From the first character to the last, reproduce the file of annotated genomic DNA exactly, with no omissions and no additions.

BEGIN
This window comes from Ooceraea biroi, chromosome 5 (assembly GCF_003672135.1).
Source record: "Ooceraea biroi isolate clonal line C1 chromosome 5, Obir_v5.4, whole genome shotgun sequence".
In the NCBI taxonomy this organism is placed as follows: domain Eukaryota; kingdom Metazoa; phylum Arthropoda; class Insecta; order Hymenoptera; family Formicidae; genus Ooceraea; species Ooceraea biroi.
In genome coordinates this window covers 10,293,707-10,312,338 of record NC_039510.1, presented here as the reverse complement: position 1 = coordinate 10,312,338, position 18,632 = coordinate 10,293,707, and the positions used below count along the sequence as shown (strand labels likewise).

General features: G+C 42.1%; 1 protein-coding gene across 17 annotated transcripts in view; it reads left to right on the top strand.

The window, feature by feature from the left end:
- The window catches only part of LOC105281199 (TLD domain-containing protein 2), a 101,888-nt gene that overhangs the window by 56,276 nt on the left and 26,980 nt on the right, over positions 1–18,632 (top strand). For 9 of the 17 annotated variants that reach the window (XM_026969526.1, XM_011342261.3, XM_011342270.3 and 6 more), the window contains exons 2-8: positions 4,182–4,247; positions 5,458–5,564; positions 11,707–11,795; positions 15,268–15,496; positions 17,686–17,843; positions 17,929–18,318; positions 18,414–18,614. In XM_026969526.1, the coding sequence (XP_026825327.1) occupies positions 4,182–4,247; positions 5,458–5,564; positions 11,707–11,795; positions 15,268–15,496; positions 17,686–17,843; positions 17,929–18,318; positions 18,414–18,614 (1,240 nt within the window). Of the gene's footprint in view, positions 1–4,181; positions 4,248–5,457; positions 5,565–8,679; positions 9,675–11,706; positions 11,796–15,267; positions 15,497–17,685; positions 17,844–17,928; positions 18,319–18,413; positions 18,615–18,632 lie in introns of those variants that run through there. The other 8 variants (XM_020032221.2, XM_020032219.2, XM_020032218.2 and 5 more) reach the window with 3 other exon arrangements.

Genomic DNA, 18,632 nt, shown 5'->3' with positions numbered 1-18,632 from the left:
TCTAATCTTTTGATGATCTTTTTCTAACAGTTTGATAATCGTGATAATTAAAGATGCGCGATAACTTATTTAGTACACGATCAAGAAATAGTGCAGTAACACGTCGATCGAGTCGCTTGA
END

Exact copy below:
This window comes from Ooceraea biroi, chromosome 5 (assembly GCF_003672135.1).
Source record: "Ooceraea biroi isolate clonal line C1 chromosome 5, Obir_v5.4, whole genome shotgun sequence".
In the NCBI taxonomy this organism is placed as follows: domain Eukaryota; kingdom Metazoa; phylum Arthropoda; class Insecta; order Hymenoptera; family Formicidae; genus Ooceraea; species Ooceraea biroi.
In genome coordinates this window covers 10,293,707-10,312,338 of record NC_039510.1, presented here as the reverse complement: position 1 = coordinate 10,312,338, position 18,632 = coordinate 10,293,707, and the positions used below count along the sequence as shown (strand labels likewise).

General features: G+C 42.1%; 1 protein-coding gene across 17 annotated transcripts in view; it reads left to right on the top strand.

The window, feature by feature from the left end:
- The window catches only part of LOC105281199 (TLD domain-containing protein 2), a 101,888-nt gene that overhangs the window by 56,276 nt on the left and 26,980 nt on the right, over positions 1–18,632 (top strand). For 9 of the 17 annotated variants that reach the window (XM_026969526.1, XM_011342261.3, XM_011342270.3 and 6 more), the window contains exons 2-8: positions 4,182–4,247; positions 5,458–5,564; positions 11,707–11,795; positions 15,268–15,496; positions 17,686–17,843; positions 17,929–18,318; positions 18,414–18,614. In XM_026969526.1, the coding sequence (XP_026825327.1) occupies positions 4,182–4,247; positions 5,458–5,564; positions 11,707–11,795; positions 15,268–15,496; positions 17,686–17,843; positions 17,929–18,318; positions 18,414–18,614 (1,240 nt within the window). Of the gene's footprint in view, positions 1–4,181; positions 4,248–5,457; positions 5,565–8,679; positions 9,675–11,706; positions 11,796–15,267; positions 15,497–17,685; positions 17,844–17,928; positions 18,319–18,413; positions 18,615–18,632 lie in introns of those variants that run through there. The other 8 variants (XM_020032221.2, XM_020032219.2, XM_020032218.2 and 5 more) reach the window with 3 other exon arrangements.

Genomic DNA, 18,632 nt, shown 5'->3' with positions numbered 1-18,632 from the left:
TCTAATCTTTTGATGATCTTTTTCTAACAGTTTGATAATCGTGATAATTAAAGATGCGCGATAACTTATTTAGTACACGATCAAGAAATAGTGCAGTAACACGTCGATCGAGTCGCTTGA